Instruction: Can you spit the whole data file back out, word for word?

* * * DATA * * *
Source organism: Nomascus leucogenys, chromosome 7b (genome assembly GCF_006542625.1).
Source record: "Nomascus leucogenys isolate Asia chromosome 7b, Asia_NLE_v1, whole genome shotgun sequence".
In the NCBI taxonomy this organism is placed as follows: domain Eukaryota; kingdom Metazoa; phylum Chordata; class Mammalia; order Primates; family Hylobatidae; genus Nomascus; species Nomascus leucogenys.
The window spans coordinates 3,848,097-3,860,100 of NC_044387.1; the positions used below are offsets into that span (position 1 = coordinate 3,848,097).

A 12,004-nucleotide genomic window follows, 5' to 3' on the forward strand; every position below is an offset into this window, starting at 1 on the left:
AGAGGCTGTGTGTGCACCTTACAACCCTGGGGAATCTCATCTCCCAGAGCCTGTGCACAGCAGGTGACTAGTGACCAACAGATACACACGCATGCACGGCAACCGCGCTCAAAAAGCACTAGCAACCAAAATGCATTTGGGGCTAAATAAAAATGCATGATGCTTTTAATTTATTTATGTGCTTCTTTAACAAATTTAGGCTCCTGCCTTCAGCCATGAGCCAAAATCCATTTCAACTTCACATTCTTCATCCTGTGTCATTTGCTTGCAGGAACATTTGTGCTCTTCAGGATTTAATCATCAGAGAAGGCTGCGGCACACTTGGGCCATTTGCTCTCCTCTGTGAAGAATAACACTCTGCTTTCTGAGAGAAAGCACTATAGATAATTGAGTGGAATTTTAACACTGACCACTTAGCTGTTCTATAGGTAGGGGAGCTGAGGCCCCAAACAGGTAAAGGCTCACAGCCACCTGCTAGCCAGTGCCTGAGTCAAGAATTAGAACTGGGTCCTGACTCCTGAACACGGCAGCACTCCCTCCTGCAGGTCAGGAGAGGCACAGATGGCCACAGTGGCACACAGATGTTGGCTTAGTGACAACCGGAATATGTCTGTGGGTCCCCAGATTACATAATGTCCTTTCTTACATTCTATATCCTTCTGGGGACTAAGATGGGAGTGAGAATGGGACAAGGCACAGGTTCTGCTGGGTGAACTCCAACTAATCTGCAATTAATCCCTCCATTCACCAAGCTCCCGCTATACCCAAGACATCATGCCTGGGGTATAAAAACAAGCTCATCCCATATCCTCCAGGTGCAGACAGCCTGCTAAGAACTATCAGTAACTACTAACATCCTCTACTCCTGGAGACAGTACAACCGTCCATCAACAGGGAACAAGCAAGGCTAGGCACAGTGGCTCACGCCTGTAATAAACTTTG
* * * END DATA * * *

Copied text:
Source organism: Nomascus leucogenys, chromosome 7b (genome assembly GCF_006542625.1).
Source record: "Nomascus leucogenys isolate Asia chromosome 7b, Asia_NLE_v1, whole genome shotgun sequence".
In the NCBI taxonomy this organism is placed as follows: domain Eukaryota; kingdom Metazoa; phylum Chordata; class Mammalia; order Primates; family Hylobatidae; genus Nomascus; species Nomascus leucogenys.
The window spans coordinates 3,848,097-3,860,100 of NC_044387.1; the positions used below are offsets into that span (position 1 = coordinate 3,848,097).

A 12,004-nucleotide genomic window follows, 5' to 3' on the forward strand; every position below is an offset into this window, starting at 1 on the left:
AGAGGCTGTGTGTGCACCTTACAACCCTGGGGAATCTCATCTCCCAGAGCCTGTGCACAGCAGGTGACTAGTGACCAACAGATACACACGCATGCACGGCAACCGCGCTCAAAAAGCACTAGCAACCAAAATGCATTTGGGGCTAAATAAAAATGCATGATGCTTTTAATTTATTTATGTGCTTCTTTAACAAATTTAGGCTCCTGCCTTCAGCCATGAGCCAAAATCCATTTCAACTTCACATTCTTCATCCTGTGTCATTTGCTTGCAGGAACATTTGTGCTCTTCAGGATTTAATCATCAGAGAAGGCTGCGGCACACTTGGGCCATTTGCTCTCCTCTGTGAAGAATAACACTCTGCTTTCTGAGAGAAAGCACTATAGATAATTGAGTGGAATTTTAACACTGACCACTTAGCTGTTCTATAGGTAGGGGAGCTGAGGCCCCAAACAGGTAAAGGCTCACAGCCACCTGCTAGCCAGTGCCTGAGTCAAGAATTAGAACTGGGTCCTGACTCCTGAACACGGCAGCACTCCCTCCTGCAGGTCAGGAGAGGCACAGATGGCCACAGTGGCACACAGATGTTGGCTTAGTGACAACCGGAATATGTCTGTGGGTCCCCAGATTACATAATGTCCTTTCTTACATTCTATATCCTTCTGGGGACTAAGATGGGAGTGAGAATGGGACAAGGCACAGGTTCTGCTGGGTGAACTCCAACTAATCTGCAATTAATCCCTCCATTCACCAAGCTCCCGCTATACCCAAGACATCATGCCTGGGGTATAAAAACAAGCTCATCCCATATCCTCCAGGTGCAGACAGCCTGCTAAGAACTATCAGTAACTACTAACATCCTCTACTCCTGGAGACAGTACAACCGTCCATCAACAGGGAACAAGCAAGGCTAGGCACAGTGGCTCACGCCTGTAATAAACTTTG